Because temptation is at every table, people with diabetes can't afford to indulge on a whim.

"You can't skip a meal to 'save up' to eat a big lunch or dinner if you've got diabetes," Glover adds. "You've got to know what's on the menu and try to spread your eating throughout the day. Don't try to eat it all in one sitting."

Normal fasting blood sugar ranges are between 70 and 99. However, even people who don't have diabetes may feel the effects of temporary high sugar levels. While tryptophan in turkey is usually blamed for post-holiday meal sleepiness, the real culprits are overeating and increases in sugar levels. A good way to avoid this is to take a walk or plan a physical activity after meals.

Balasubramanyam warns people with diabetes against upping prescribed medicine doses to compensate for food indiscretions. Because of the danger of potential side effects, any change in dosage should be carefully monitored by a physician. Only patients taking insulin who know how to adjust doses based on carbohydrate counting and "correction" factors should even consider adjusting insulin doses to cover overeating during the holidays, he adds.


Story Source:

The above story is based on materials provided by Harris Health System. Note: Materials may be edited for content and length.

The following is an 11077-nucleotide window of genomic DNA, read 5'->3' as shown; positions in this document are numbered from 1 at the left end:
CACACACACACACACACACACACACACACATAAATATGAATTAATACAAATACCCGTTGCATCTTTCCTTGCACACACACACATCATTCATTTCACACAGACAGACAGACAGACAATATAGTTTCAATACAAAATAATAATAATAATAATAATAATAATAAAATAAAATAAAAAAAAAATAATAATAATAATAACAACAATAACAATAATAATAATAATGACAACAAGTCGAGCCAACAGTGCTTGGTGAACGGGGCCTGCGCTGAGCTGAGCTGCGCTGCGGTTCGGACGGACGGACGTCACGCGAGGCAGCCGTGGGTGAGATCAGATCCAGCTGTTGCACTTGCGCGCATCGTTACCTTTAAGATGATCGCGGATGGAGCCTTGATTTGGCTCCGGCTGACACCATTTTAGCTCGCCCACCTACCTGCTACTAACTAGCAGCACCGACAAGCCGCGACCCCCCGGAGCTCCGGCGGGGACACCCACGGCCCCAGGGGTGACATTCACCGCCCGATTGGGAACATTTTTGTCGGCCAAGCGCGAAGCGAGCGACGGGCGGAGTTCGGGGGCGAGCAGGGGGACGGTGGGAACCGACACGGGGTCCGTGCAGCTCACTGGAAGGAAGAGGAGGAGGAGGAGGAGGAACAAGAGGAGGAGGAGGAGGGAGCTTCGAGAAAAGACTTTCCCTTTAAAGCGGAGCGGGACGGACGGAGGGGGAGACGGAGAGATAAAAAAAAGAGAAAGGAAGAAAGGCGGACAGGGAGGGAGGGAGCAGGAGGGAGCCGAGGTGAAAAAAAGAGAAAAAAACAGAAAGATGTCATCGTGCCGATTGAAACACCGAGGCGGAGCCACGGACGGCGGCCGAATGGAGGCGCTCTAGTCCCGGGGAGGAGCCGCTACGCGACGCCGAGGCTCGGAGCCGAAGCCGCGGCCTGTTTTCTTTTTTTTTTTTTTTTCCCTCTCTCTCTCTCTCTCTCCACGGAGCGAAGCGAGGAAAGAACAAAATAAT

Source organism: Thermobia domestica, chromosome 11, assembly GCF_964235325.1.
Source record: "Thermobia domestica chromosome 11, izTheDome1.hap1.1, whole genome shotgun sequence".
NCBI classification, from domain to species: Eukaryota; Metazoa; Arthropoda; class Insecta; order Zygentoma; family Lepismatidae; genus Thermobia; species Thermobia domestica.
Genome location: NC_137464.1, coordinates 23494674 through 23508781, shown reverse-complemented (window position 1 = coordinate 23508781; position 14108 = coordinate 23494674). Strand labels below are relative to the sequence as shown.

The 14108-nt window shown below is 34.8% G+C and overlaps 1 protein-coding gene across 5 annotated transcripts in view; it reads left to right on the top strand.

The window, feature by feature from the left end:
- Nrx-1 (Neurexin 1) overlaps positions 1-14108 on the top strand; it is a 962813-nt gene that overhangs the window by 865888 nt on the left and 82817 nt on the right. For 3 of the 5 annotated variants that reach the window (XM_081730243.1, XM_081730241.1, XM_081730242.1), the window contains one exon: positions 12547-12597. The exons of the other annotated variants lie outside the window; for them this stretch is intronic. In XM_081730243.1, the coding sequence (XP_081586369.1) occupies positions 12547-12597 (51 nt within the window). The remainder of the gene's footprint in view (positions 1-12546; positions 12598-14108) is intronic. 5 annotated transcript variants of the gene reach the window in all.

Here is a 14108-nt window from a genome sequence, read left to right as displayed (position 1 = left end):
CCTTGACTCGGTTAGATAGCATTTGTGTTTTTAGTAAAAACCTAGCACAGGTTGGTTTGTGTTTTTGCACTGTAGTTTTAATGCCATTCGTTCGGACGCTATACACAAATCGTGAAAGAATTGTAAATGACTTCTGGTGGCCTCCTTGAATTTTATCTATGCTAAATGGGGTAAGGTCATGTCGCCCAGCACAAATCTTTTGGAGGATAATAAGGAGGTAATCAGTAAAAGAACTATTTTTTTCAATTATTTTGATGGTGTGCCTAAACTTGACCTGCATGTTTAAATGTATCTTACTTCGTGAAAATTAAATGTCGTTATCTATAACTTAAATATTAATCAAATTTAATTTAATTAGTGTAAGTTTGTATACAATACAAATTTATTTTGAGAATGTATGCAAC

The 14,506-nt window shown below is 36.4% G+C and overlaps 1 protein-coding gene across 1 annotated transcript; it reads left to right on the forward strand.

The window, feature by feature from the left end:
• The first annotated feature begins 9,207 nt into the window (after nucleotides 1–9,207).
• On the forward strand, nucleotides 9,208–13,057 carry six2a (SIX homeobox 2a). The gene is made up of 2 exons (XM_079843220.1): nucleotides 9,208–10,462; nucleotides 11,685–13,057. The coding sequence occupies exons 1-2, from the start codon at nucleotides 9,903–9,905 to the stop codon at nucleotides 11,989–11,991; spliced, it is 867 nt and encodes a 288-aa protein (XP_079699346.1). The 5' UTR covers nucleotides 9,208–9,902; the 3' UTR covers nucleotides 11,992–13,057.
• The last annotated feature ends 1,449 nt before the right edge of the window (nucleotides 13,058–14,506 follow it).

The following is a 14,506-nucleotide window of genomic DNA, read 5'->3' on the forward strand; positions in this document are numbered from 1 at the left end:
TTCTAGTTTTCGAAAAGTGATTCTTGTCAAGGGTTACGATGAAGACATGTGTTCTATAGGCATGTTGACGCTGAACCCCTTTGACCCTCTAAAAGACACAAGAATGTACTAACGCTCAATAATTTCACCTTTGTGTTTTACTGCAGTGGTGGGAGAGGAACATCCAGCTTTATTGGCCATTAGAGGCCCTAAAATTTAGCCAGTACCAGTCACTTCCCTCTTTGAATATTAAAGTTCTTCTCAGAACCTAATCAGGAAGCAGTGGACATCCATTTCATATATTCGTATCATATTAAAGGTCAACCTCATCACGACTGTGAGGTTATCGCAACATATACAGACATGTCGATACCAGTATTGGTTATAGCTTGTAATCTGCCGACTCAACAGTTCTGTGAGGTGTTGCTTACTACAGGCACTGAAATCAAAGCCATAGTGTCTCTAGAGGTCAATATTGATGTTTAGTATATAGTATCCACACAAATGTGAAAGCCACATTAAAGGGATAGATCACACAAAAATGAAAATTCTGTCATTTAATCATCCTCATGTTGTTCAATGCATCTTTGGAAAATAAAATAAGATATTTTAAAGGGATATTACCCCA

Cite This Page:

Harris Health System. "Planning meals help people with diabetes enjoy the holidays." ScienceDaily. ScienceDaily, 16 November 2012. <www.sciencedaily.com/releases/2012/11/121116085212.htm>.
Harris Health System. (2012, November 16). Planning meals help people with diabetes enjoy the holidays. ScienceDaily. Retrieved November 27, 2014 from www.sciencedaily.com/releases/2012/11/121116085212.htm
Harris Health System. "Planning meals help people with diabetes enjoy the holidays." ScienceDaily. www.sciencedaily.com/releases/2012/11/121116085212.htm (accessed November 27, 2014).

Share This


More From ScienceDaily



More Health & Medicine News

Thursday, November 27, 2014

Featured Research

from universities, journals, and other organizations


Featured Videos

from AP, Reuters, AFP, and other news services

Ebola Leaves Orphans Alone in Sierra Leone

Ebola Leaves Orphans Alone in Sierra Leone